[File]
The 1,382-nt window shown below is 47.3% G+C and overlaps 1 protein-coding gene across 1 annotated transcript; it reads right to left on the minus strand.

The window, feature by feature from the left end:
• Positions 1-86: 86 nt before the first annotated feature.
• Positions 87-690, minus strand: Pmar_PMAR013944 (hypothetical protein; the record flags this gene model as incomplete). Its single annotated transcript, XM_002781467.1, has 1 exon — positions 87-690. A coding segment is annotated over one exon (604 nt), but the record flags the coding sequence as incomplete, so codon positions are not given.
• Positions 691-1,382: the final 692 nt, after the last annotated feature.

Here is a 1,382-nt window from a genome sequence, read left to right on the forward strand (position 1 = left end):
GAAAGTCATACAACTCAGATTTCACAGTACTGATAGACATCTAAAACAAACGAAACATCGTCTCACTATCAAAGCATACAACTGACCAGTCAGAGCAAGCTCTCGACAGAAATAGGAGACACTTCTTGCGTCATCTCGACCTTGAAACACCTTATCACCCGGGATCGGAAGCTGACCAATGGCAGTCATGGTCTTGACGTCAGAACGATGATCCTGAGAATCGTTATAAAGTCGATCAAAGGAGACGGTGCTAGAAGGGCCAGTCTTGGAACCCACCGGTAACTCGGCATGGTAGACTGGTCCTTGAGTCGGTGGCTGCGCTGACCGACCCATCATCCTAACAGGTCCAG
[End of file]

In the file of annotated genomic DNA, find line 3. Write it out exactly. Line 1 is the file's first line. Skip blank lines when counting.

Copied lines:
• Positions 1-86: 86 nt before the first annotated feature.